2.3 Statistical analyses
Data were reported as means ± standard deviation for continuous variables and as n (%) for categorical variables. Continuous variables were compared using Student t tests. Categorical variables were performed using Chi-square tests. The primary exposure variable was surgery. M multivariable logistic regression model was used to identify the significant factors associated with surgery. Survival curves were constructed using the Kaplan–Meier method and compared using log-rank tests. A multivariable Cox regression model was used to identify relevant variables affecting survival. Additional Kaplan–Meier curves were created to compare the different types of surgery. Cox regression models and Forest plots were used to identify the predictors of survival in patients who underwent surgery. Two-sided P-value < .05 were considered statistically significant. Statistical analysis was performed using IBM SPSS Statistics for Windows, version 23.0 (IBM Corp., Armonk, NY) and the Forest plots were drawn using GraphPad Prism 5.01 (GraphPad Software, San Diego, CA).
3.1 Patient characteristics
A total of 26,659 patients with SCLC were included in the present cohort, 627 (2.4%) of whom underwent surgery. The baseline characteristics of the patients and the univariate associations with surgery are listed in Table 1. The numbers (percentage of the entire cohort) of patients with stage IA, IB, IIA, IIB, III, and IV SCLC were 547 (2.1%), 265 (1.0%), 113 (0.4%), 599 (2.2%), 6298 (23.6%), and 18,837 (70.7%), respectively. The numbers (percentage of stage-matched cohort) of patients who underwent surgery of the primary site with stage IA, IB, IIA, IIB, III, and IV SCLC were 163 (29.8%), 80 (30.2%), 11 (9.7%), 83 (13.9%), 145 (2.3%), and 145 (0.8%), respectively.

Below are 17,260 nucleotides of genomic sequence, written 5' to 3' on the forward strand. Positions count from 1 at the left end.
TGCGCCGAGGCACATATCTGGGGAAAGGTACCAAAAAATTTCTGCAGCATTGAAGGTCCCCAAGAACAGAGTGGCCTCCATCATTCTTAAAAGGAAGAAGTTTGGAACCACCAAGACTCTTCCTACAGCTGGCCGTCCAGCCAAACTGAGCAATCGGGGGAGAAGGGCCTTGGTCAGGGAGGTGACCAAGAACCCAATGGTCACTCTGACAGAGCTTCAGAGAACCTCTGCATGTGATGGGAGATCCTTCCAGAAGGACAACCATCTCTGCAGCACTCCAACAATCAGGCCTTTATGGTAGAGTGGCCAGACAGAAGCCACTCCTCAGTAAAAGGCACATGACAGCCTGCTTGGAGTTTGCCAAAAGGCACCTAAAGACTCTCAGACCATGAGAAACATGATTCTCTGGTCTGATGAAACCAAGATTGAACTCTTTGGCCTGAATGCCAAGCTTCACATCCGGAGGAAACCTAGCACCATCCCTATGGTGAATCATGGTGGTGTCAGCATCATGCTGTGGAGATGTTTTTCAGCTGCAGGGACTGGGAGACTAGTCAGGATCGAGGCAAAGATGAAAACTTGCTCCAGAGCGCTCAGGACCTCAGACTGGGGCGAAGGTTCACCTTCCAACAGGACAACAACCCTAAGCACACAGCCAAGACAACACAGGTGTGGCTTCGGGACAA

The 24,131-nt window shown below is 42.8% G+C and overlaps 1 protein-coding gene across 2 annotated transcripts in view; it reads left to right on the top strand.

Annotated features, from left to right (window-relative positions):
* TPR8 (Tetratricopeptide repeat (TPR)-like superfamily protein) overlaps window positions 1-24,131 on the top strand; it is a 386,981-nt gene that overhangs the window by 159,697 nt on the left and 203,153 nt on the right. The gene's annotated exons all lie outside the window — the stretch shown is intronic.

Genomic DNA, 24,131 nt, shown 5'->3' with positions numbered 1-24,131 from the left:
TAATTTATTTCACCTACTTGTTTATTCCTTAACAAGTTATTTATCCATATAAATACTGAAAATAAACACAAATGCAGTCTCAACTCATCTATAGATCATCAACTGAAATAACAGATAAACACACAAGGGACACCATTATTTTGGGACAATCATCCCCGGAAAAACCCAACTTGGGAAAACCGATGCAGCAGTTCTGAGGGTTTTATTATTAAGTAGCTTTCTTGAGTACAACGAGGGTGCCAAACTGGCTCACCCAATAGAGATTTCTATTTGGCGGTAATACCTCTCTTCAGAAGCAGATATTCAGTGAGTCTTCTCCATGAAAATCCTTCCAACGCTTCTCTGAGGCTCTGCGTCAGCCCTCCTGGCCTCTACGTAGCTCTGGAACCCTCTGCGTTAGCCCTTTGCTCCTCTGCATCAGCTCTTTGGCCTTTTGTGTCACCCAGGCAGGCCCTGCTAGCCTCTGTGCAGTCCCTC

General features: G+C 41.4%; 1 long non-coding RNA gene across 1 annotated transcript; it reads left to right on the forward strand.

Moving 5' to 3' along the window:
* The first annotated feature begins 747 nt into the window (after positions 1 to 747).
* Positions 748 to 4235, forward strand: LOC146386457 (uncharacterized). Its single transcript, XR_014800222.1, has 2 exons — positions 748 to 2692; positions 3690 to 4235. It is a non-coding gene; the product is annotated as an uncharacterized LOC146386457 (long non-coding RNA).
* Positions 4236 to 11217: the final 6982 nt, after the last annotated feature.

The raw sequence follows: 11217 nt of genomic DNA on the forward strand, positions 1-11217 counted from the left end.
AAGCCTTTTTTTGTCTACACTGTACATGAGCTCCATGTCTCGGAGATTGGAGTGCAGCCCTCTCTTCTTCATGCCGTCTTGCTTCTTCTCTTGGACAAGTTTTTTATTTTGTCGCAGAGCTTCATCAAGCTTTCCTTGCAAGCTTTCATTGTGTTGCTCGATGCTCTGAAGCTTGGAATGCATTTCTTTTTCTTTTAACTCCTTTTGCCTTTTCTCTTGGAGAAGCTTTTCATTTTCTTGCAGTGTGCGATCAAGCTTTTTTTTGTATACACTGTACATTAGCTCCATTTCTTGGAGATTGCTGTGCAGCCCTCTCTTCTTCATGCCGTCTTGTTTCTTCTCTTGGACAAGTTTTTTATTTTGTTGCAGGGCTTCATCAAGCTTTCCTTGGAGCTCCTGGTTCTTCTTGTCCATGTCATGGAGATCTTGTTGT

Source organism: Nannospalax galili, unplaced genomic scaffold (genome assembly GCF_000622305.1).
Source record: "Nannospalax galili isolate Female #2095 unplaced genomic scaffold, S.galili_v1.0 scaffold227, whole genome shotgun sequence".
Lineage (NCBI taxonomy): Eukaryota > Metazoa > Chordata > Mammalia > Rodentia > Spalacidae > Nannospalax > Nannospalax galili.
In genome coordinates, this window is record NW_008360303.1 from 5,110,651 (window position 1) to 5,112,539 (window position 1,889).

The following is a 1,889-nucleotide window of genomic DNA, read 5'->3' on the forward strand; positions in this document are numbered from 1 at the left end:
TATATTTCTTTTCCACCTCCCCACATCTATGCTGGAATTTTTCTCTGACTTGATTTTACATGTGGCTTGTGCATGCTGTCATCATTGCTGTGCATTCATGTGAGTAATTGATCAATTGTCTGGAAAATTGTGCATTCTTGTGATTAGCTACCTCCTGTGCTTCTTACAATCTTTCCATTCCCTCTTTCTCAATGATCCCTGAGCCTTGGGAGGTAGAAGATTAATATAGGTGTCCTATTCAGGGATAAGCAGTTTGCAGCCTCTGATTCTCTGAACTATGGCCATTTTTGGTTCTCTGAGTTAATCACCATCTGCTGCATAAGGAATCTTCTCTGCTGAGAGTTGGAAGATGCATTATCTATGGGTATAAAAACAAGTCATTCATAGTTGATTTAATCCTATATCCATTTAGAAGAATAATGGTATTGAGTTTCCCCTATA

In multivariate analysis (Table 2), the likelihood of undergoing surgery for SCLC was significantly lower in patients older than 65 years of age than that in patients younger than 65 years (odds ratio [OR], 0.683; 95% confidence interval [CI], 0.571–0.817; P < .001). Patients who were black (OR, 0.717; 95% CI, 0.519–0.990; P = .044) or of another race (OR, 0.536; CI, 0.311–0.922; P = .024) were less likely to undergo surgery compared to white patients. Patients with combined histologic types were more likely to undergo surgery than patients with pure histologic types (OR, 8.964; 95% CI, 6.662–12.013; P < .001). Patients with upper lobe (OR, 1.602; 95% CI, 1.103–2.327; P = .018), lower lobe (OR, 1.781; 95% CI, 1.201–2.640; P = .004), and overlapping (OR, 2.609; 95% CI, 1.214–5.608; P = .014) lesions were more likely to undergo surgery compared to patients with main bronchus tumors. Patients with stage IIA (OR, 0.279; 95% CI, 0.143–0.546; P < .001), IIB (OR, 0.412; 95% CI, 0.302–0.562; P < .001), III (OR, 0.065; 95% CI, 0.050–0.084; P < .001), and IV (OR, 0.023; 95% CI, 0.018–0.030; P < .001) disease were less likely to undergo surgery compared to patients with stage IA disease.